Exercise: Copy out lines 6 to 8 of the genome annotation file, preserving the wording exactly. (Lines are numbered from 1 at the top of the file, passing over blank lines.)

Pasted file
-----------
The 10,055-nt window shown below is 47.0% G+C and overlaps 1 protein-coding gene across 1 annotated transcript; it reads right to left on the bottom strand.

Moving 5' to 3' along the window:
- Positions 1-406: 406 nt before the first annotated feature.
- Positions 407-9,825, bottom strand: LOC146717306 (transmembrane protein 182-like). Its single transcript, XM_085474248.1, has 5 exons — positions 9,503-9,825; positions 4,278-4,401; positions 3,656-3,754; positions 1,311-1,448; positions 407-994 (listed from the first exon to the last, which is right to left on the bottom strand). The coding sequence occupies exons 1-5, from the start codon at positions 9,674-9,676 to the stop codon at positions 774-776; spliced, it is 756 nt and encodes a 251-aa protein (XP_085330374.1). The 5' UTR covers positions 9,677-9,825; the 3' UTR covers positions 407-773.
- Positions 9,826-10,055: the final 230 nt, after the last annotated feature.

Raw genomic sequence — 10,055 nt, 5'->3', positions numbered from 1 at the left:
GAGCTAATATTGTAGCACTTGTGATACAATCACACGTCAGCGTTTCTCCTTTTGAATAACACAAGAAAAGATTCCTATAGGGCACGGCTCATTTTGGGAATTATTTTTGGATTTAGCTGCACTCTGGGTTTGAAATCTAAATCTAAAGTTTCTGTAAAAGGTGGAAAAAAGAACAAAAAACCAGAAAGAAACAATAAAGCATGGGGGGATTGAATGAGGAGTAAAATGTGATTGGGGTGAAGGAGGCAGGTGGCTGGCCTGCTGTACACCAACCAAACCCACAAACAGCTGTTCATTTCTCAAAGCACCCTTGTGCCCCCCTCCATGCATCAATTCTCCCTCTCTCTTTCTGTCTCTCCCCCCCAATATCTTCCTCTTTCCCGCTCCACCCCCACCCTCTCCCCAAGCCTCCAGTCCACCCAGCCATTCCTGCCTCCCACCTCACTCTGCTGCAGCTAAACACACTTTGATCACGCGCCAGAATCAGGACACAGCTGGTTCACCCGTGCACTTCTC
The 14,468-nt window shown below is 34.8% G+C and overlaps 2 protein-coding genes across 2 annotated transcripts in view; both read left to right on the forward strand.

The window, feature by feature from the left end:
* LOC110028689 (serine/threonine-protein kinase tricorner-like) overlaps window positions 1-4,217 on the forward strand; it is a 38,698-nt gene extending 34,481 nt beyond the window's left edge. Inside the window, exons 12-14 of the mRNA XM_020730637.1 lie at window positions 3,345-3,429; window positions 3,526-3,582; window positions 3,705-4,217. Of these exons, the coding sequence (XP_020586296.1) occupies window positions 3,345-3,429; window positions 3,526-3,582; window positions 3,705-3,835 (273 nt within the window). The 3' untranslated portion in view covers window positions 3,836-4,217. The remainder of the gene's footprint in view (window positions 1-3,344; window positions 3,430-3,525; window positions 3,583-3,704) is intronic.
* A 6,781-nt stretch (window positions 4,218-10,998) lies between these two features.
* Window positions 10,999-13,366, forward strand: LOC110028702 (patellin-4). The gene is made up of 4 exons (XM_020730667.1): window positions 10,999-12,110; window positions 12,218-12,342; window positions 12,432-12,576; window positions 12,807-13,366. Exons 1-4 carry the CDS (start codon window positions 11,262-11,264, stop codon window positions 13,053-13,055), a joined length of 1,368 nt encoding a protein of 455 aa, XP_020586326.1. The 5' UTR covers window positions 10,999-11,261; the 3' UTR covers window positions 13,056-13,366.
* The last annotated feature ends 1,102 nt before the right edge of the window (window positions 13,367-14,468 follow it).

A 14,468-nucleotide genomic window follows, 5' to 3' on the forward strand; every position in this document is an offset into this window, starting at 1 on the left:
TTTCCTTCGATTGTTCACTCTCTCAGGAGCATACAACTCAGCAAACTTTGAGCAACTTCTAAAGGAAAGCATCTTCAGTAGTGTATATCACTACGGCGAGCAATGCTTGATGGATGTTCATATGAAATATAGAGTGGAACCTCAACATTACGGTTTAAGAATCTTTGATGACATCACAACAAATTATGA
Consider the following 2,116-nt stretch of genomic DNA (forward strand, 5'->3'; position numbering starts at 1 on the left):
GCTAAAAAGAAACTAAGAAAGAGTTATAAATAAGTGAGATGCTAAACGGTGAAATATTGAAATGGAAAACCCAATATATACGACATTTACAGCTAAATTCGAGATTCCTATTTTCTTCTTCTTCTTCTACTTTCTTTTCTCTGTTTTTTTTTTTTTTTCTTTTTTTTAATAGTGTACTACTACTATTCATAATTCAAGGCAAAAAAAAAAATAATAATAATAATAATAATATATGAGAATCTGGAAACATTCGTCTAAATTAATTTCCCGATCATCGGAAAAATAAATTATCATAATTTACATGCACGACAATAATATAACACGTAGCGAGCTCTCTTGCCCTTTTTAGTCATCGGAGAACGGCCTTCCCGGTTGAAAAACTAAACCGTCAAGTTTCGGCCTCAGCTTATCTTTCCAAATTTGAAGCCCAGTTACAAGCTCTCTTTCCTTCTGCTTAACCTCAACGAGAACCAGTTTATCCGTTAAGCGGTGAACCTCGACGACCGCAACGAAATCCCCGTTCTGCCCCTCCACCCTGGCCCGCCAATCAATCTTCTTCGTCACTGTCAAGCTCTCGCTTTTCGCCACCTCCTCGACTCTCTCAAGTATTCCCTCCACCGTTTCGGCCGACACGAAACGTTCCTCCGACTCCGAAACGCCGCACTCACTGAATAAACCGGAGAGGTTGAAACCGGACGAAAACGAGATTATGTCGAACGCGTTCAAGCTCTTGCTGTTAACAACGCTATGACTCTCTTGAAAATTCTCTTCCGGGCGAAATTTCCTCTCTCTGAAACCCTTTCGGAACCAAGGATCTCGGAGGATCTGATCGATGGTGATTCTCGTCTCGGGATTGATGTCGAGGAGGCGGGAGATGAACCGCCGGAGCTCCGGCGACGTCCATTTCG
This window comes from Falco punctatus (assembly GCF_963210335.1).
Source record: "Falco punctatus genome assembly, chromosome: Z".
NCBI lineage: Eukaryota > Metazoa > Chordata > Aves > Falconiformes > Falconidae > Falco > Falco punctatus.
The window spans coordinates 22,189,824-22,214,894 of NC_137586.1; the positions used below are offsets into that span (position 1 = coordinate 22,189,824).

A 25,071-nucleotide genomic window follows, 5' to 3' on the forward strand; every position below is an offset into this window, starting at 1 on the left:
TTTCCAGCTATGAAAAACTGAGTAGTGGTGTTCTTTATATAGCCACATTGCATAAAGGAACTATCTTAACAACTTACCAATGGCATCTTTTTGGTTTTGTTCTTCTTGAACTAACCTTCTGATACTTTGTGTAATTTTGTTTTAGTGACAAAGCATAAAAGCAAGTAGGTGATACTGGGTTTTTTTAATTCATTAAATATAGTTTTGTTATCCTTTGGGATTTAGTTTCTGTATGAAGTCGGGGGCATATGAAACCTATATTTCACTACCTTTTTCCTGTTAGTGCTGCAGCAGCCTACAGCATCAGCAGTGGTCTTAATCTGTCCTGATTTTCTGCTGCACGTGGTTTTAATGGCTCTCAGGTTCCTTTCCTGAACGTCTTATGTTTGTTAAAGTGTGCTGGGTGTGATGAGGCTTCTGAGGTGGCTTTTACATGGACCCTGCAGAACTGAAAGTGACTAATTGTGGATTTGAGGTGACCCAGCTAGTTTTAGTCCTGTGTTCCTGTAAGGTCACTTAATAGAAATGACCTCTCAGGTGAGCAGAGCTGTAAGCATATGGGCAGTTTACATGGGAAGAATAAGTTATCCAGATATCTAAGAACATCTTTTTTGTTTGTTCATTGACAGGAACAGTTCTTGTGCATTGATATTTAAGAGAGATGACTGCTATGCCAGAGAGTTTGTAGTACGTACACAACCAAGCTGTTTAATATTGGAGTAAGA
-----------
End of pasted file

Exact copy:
Raw genomic sequence — 10,055 nt, 5'->3', positions numbered from 1 at the left:
GAGCTAATATTGTAGCACTTGTGATACAATCACACGTCAGCGTTTCTCCTTTTGAATAACACAAGAAAAGATTCCTATAGGGCACGGCTCATTTTGGGAATTATTTTTGGATTTAGCTGCACTCTGGGTTTGAAATCTAAATCTAAAGTTTCTGTAAAAGGTGGAAAAAAGAACAAAAAACCAGAAAGAAACAATAAAGCATGGGGGGATTGAATGAGGAGTAAAATGTGATTGGGGTGAAGGAGGCAGGTGGCTGGCCTGCTGTACACCAACCAAACCCACAAACAGCTGTTCATTTCTCAAAGCACCCTTGTGCCCCCCTCCATGCATCAATTCTCCCTCTCTCTTTCTGTCTCTCCCCCCCAATATCTTCCTCTTTCCCGCTCCACCCCCACCCTCTCCCCAAGCCTCCAGTCCACCCAGCCATTCCTGCCTCCCACCTCACTCTGCTGCAGCTAAACACACTTTGATCACGCGCCAGAATCAGGACACAGCTGGTTCACCCGTGCACTTCTC
The 14,468-nt window shown below is 34.8% G+C and overlaps 2 protein-coding genes across 2 annotated transcripts in view; both read left to right on the forward strand.